Them: Because the maker knows instantaneously what the current inflation is and he knows what the inflation will be in the future (because he got assurances from the government that they will only print so much), valid profit estimates can be calculated. Therefore, gadget manufacturing can begin and markets remain efficient.  Does this sound like something reasonable to you? Do you know instantaneously what the inflation is? Do you trust the government not to print more in the future, even if there is an “emergency”? Of course not! This is all make-believe creative economy!


Key Lesson #11: Economic efficiency is an unintended consequence

Us: If we look at history, we will find that markets evolved literally out of nothing. When people started to exchange goods, there were no governments giving them trading rules. They made those rules as they went along. Their only goal was to improve their own lives; they were not thinking of other people’s lives at all. However, despite of their intentions, they created a complex market with complex rules. As a consequence of these market rules, markets became efficient and was this efficiency that improved other people’s lives. Markets were not designed nor intended at all! But markets are not the exception to this rule, they are rather mainstream examples of this rule. Almost any social institution (money, law, language, science, medicine, etc.) was created by people trying to improve their own lives. In so doing, they also improved the lives of other people. But there is more. Since the goal was to improve their lives, they actually optimized this improvement, which was later on carried to other people. For example, let’s say that I suffer from headaches and no medication works. I try to improve my life by experimenting with herbs. As such, do you think that I will purposely be seeking a herb that does a so-so job getting rid of headaches, or will I be looking for a herb that does the best possible job? Of course the latter! Why would I seek a herb that still leaves me with a half-resolved problem? If I find such herb, this knowledge will be passed to other headache suffers who will benefit from it. They will get the best product I could create. It may not be the absolute best, but it will the best I can come up with given my resources. In other words, the underlying mechanism by which markets are created are already biased very heavily towards optimization. Hence, their product, the market is optimized. Furthermore, this optimization did not happen by design, but as an unintended consequence!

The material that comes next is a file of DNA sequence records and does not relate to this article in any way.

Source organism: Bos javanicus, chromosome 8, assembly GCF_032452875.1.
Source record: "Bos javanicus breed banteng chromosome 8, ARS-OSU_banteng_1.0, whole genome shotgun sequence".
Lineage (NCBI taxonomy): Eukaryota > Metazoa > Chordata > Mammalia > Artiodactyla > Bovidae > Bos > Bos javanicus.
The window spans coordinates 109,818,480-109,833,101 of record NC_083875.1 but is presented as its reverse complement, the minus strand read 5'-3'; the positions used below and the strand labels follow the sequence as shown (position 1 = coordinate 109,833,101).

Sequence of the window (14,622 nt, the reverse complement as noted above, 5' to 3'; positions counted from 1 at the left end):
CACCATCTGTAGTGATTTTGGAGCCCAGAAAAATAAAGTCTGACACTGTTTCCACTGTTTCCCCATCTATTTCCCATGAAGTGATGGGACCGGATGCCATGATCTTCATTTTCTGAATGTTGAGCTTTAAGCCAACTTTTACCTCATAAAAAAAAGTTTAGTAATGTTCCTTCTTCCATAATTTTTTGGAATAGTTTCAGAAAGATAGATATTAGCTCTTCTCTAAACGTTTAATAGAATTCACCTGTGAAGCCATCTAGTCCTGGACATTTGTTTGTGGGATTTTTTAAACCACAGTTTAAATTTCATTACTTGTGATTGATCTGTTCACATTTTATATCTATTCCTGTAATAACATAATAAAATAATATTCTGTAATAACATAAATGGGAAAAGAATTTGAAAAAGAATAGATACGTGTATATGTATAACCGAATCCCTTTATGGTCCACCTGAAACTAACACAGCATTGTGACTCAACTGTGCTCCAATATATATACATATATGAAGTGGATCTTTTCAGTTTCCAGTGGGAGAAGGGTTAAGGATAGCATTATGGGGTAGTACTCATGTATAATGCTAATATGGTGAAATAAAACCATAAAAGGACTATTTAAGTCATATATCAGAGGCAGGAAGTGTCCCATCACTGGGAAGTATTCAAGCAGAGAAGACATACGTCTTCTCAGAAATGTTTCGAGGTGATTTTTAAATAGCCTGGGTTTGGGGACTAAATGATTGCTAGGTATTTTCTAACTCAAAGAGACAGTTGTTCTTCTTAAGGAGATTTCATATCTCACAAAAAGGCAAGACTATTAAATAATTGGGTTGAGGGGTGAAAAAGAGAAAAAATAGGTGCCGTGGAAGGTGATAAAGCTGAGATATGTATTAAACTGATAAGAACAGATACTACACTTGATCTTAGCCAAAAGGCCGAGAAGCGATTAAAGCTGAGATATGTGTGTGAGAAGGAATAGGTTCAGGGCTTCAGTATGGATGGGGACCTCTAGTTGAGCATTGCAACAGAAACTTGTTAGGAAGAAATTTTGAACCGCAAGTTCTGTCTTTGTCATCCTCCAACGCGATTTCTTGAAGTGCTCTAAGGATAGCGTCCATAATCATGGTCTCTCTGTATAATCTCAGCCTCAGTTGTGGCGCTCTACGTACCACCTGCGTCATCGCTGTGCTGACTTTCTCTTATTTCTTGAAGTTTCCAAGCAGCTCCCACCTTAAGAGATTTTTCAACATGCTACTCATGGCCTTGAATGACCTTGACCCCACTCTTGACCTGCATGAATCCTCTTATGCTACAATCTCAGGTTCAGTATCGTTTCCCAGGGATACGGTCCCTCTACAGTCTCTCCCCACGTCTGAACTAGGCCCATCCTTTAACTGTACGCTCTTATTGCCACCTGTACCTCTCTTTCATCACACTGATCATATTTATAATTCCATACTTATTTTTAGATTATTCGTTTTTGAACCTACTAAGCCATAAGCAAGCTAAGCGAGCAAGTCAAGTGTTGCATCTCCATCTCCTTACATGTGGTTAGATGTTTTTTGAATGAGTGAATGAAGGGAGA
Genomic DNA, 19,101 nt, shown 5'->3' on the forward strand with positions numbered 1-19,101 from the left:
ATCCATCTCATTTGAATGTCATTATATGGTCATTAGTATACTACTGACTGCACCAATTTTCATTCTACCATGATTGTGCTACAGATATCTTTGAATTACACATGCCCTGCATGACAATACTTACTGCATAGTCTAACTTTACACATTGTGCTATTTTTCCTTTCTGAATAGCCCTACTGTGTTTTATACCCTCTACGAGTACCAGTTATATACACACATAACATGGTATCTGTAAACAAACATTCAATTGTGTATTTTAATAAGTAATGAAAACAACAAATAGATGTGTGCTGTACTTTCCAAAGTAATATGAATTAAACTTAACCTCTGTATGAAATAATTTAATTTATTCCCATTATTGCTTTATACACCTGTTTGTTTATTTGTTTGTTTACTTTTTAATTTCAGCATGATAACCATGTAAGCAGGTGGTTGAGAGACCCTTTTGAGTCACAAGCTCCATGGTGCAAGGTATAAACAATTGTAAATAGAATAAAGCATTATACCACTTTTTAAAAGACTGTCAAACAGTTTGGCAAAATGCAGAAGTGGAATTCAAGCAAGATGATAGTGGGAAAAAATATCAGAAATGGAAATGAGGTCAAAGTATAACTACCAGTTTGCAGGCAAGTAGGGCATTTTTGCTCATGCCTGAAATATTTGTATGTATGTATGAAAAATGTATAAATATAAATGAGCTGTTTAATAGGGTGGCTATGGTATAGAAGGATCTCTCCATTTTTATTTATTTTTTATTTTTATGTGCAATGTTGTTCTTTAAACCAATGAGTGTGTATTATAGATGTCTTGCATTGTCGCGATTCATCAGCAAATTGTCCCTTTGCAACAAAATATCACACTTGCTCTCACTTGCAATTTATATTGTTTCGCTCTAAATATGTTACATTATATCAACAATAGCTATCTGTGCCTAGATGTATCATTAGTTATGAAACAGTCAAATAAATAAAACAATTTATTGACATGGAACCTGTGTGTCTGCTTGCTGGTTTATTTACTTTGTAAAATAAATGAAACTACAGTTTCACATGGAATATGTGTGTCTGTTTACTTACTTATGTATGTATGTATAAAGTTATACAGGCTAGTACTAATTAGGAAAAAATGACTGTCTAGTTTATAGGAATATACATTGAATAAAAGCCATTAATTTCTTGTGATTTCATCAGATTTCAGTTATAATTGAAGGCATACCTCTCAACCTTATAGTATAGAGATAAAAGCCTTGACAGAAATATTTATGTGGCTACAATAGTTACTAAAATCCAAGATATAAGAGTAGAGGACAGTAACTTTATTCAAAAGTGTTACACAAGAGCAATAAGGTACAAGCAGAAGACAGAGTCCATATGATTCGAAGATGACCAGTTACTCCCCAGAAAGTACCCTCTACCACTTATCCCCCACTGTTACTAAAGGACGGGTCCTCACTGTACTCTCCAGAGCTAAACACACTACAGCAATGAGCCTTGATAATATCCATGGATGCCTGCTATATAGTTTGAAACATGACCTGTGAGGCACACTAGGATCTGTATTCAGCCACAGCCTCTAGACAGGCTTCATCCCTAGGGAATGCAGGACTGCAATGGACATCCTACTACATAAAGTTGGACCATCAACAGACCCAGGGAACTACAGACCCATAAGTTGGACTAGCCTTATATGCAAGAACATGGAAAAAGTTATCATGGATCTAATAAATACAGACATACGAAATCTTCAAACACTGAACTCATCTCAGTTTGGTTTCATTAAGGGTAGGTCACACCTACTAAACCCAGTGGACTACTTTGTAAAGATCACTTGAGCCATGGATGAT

Them: They believe that markets are a necessary evil. They understand that without markets, production becomes infinitely less efficient. However, they believe that they need to “limit” market’s “destructive” power towards society. This would be so because markets embody the concept of selfishness and society needs to be driven to selfness by design. They are trying to create a “new” society where everybody is selfness…or else! As part of this process, they need to “manage” the market. Impose rules and regulations, do’s and don’ts, taxes, levies, fines, fees, and so on towards the infinite. This is, of course, a leftover from communist thinking… and we know how well communism worked in real life. The problem with all these manipulation is that they are decreasing market efficiency enormously by trying to “improve” on an already optimized process! Consider this: rain is necessary for a good harvest. However, from time to time there is drought. There is water in the atmosphere, but it is just not raining. So, in the 50’s scientists try to “seed” clouds using chemicals. It worked. It rained. They saved that growing season. However, they not only created drought in other places where there wasn’t but they made other droughts much worse! This is what happens when one tampers with an optimized system, it becomes less optimized, its efficiency decreases. This is what happens when they “regulate” markets, they become far less efficient and with this drop, our quality of life also drops. Does this sound like something you would like?

Note: please see the Glossary if you are unfamiliar with certain words.

Continue to Austrian Economics In Theory - Part 7